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Pelosi Comments about Impeachment; Trump's Threat of Mexican Tariffs; Trump's New China Tariffs. Aired 12-12:30p ET

Aired June 6, 2019 - 12:00   ET


[12:00:00] KATE BOLDUAN, CNN ANCHOR: Is something of a kingmaker. What are you hearing?

ARLETTE SAENZ, CNN POLITICAL REPORTER: Well, OK, you have seen a lot of these Democratic candidates try to sit down with her. She's a very influential voice right now, especially when it comes to voting rights and voter suppression. We're going to see Mayor Pete Buttigieg and Beto O'Rourke also meeting with her today in Atlanta.

BOLDUAN: Much to come. Thanks, Arlette. Really appreciate it.

And thank you all so much for joining me. "INSIDE POLITICS" with John King starts right now.

JOHN KING, CNN ANCHOR: Thank you, Kate.

And welcome to INSIDE POLITICS. I'm John King. Thank you for sharing your day with us.

Remarkably blunt words from the House speaker. Nancy Pelosi says she wants to see President Trump in prison. The tough talk is part of the speaker's effort to focus House Democrats on investigating but not impeaching.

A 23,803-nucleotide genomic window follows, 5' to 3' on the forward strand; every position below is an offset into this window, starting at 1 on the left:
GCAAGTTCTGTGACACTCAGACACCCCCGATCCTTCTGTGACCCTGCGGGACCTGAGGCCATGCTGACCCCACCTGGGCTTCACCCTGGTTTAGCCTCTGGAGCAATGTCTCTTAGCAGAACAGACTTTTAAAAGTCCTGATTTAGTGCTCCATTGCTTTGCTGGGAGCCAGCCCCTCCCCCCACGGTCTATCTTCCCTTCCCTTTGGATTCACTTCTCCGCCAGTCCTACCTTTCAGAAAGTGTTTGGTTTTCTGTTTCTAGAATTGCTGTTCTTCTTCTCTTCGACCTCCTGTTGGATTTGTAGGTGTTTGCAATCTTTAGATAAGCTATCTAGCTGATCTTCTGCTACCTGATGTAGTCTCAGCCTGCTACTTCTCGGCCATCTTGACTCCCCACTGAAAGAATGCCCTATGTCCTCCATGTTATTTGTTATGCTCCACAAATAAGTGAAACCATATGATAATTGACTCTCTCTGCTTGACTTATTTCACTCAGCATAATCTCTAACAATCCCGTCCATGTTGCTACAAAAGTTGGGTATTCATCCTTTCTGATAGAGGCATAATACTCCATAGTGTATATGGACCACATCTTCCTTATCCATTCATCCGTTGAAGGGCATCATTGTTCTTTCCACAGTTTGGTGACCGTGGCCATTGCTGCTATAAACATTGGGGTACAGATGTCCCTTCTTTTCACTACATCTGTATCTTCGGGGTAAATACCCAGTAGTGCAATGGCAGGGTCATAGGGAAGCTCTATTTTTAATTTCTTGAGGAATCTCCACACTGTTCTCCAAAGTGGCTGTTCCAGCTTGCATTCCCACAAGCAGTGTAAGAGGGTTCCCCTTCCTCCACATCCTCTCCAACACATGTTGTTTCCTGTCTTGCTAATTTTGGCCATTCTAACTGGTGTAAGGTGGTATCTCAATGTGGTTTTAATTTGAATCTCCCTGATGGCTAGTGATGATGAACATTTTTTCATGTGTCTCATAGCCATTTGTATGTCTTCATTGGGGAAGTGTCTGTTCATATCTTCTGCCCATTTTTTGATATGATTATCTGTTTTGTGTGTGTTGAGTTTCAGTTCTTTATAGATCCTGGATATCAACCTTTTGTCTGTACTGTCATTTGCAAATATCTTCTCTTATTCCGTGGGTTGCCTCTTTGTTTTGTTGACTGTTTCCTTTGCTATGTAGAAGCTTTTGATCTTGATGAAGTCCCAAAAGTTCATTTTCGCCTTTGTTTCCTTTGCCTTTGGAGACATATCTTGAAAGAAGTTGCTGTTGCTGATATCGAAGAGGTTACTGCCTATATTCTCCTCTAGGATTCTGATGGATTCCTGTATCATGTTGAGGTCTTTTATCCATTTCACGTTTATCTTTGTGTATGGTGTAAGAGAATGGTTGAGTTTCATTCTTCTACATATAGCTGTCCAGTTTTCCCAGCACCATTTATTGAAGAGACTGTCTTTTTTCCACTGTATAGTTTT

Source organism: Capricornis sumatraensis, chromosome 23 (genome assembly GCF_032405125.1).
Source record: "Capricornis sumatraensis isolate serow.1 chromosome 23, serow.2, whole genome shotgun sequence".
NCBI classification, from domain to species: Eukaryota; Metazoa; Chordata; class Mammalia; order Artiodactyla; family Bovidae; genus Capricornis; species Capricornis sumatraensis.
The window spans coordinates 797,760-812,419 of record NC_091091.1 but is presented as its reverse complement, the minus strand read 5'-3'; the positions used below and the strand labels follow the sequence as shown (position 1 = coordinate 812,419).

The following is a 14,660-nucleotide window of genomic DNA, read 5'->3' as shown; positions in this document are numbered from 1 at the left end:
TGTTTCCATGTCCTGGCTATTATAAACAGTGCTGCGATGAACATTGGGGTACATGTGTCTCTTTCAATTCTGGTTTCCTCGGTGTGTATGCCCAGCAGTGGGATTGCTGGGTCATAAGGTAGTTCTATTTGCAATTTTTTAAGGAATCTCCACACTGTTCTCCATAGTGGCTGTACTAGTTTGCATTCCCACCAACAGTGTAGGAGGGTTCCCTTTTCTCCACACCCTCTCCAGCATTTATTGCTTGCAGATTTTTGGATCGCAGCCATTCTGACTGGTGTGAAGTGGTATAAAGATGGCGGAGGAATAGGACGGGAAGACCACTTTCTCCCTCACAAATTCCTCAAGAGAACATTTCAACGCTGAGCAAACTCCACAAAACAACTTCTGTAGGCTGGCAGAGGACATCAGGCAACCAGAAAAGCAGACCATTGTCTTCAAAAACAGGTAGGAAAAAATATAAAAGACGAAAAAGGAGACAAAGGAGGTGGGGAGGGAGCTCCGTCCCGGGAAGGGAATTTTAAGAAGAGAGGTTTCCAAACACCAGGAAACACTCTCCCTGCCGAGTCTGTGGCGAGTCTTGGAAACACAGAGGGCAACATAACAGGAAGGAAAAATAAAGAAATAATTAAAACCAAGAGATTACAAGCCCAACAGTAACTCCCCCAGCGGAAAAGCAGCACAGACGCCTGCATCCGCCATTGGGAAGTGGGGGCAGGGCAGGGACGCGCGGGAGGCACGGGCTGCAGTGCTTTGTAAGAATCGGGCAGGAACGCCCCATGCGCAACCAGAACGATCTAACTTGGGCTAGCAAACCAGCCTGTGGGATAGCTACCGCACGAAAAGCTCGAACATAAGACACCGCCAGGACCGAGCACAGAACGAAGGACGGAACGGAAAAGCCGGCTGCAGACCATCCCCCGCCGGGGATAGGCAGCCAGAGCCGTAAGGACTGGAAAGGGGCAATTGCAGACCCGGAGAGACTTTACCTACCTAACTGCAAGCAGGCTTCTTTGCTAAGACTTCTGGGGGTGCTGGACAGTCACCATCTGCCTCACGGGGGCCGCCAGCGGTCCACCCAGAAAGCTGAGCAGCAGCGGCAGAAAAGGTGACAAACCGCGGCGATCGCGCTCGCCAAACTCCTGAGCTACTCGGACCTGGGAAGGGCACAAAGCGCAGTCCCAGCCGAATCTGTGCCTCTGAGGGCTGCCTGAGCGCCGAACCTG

Plus, Mexican officials here in Washington today trying to get the White House to step back from a big, new tariff threat, but the president says so far Mexico is not promising enough of a crackdown to stop illegal immigration.

And D-Day 75 years later. Western leaders gather at Normandy and pay tribute to the heroes who changed history.


DONALD TRUMP, PRESIDENT OF THE UNITED STATES: You are among the very greatest Americans who will ever live. You are the pride of our nation. You are the glory of our republic. And we thank you from the bottom of our hearts.


KING: We'll have more from today's very moving D-Day commemoration a bit later in the program. But we begin the hour with a dramatic and remarkable escalation in House Speaker Nancy Pelosi's anti-Trump rhetoric and the still breaking fallout from those words. Here are those words as reported first by "Politico," spoken in a private meeting of House Democrats. Quote, I don't want to see him impeached, I want to see him in prison.

It is extraordinary language for any political leader to suggest a sitting president belongs in prison. Even more so because Pelosi, as speaker, is third in line to the presidency, and she is the nation's top elected Democrat.

Speaker Pelosi is known to choose her words quite carefully. This escalation comes as she tries to hold back calls for an immediate impeachment inquiry. And as the pressure comes not just from Democratic back benchers, but from members of her own leadership team. New York's Jerry Nadler, for example, is a longtime Pelosi loyalist. But listen closely to Nadler, who is chairman of the committee that would be responsible for any impeachment proceeding.


WOLF BLITZER, CNN ANCHOR: Are you on the same page with the speaker, Nancy Pelosi, when it comes to impeachment?

REP. JERRY NADLER (D-NY): As I said, we are launching an inquiry now. And whether we'll launch an impeachment inquiry, it may come to that. It may come to that.